“I hope I don’t get skin cancer out here!” Sen. Rand Paul, R-Ky., exclaimed to the few hundred people assembled in front of the Capitol on Tuesday afternoon. “Can you imagine the line?”
He was talking about the Affordable Care Act. And the line was for healthcare. Crowd members laughed as they fanned themselves with folded “Exempt America” signs depicting the American flag. People were seated in collapsible chairs, some holding umbrellas to block the strong sun, as Paul railed against Obamacare to a committed and vocal crowd.
“Anyone here want to wait a year for their gall bladder to come out?” “No!”
“How about we defund the whole damn thing?” “Defund!”
The Exempt America From Obamacare rally was the latest attempt by tea-party groups and some lawmakers to reinvigorate their calls for Congress to reject a continuing resolution at the end of this month that would include funding for the health care law.
The plan to threaten a government shutdown over Obamacare is generally considered to have been a failure. House Majority Leader Eric Cantor, R-Va., announced a new strategy Tuesday that will involve House Republicans demanding a one-year delay to the law in exchange for raising the debt ceiling.
Yet the relatively small crowd at the rally was energized and committed to the cause, and event organizers and speakers remained optimistic. Sen. Ted Cruz, R-Texas, a leading force in the defund-Obamacare movement, came to the stage to chants of “Run, Ted, Run!” from the crowd.
“If traditional rules of Washington apply, we can’t win,” Cruz said. “But I’m convinced the model has changed. There is a brand-new model in America, and that is the rise of the grassroots.”
The cofounder of Tea Party Patriots, Jenny Beth Martin, was on a similar page. She said that the event — organized in collaboration with other tea-party organizations, including Heritage Action, FreedomWorks, Citizens United, and others — was about getting their message out to Congress and the public.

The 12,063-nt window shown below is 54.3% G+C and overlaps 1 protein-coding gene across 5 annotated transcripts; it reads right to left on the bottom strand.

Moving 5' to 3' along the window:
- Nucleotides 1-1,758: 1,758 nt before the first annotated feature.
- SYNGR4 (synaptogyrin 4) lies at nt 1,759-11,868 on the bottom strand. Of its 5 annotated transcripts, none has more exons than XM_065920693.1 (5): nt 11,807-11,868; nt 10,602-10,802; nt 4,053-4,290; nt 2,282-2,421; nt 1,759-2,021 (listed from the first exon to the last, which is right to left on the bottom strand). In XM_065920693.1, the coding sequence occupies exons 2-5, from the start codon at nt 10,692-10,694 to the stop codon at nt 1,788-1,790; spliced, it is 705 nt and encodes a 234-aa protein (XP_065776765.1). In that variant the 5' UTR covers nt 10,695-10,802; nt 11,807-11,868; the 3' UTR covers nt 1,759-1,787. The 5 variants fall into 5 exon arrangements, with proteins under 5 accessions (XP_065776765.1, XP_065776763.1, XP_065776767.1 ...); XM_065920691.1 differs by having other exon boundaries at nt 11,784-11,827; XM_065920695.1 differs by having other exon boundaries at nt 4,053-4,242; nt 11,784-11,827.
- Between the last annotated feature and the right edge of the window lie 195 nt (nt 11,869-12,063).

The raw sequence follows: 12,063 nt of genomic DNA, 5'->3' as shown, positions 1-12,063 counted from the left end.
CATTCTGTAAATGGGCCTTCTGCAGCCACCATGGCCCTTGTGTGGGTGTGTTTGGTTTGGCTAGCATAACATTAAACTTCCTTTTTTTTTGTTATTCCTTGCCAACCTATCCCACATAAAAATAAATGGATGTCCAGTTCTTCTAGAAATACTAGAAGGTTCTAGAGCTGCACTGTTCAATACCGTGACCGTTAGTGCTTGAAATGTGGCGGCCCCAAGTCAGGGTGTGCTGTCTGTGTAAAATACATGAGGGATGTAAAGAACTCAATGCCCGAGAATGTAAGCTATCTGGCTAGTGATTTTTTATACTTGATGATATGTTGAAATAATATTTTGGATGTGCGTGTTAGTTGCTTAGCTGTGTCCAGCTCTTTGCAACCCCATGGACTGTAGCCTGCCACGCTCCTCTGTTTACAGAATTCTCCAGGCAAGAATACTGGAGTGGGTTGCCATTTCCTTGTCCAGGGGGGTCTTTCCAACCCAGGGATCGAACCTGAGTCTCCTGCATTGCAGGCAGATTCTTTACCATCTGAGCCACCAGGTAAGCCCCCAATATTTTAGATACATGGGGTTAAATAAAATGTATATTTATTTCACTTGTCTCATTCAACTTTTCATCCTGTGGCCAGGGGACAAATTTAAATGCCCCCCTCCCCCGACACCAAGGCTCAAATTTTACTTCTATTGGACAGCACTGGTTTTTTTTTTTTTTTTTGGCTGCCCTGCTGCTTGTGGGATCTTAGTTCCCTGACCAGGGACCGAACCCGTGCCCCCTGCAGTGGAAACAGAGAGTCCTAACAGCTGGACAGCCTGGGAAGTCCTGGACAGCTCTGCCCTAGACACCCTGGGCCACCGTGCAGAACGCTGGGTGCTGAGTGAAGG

“We’re not going away,” Martin told National Journal Daily. “We never wanted [Obamacare] to be passed, and we’ll continue to fight for freedom.” Should Congress vote this week to keep funding the health care law in the continuing resolution, Martin said the fight will be far from over. “We’ll continue having events, making phone calls to Congress, and recruiting new candidates.”
The movement’s local, grassroots approach was evident in the crowd. Bob Mason, 73, came on a bus from North Carolina. Dressed in royal-blue colonial attire and carrying a large American flag over his shoulder, Mason left his home at 9 p.m. Monday and was to return at 4 a.m. Wednesday. “[The law] is the worst thing that could happen to America,” he said. “Obamacare is responsible for killing jobs.”
Leaders maintain that the defunding movement is not losing steam, despite limited support from lawmakers and the public. “It’s gonna be successful,” said former presidential candidate Herman Cain, who spoke at the rally.
Other speakers included Rep. Michele Bachmann, R-Minn.; Rep. Ted Yoho, R-Fla.; and James Golden — the Rush Limbaugh talk-show producer and personality.
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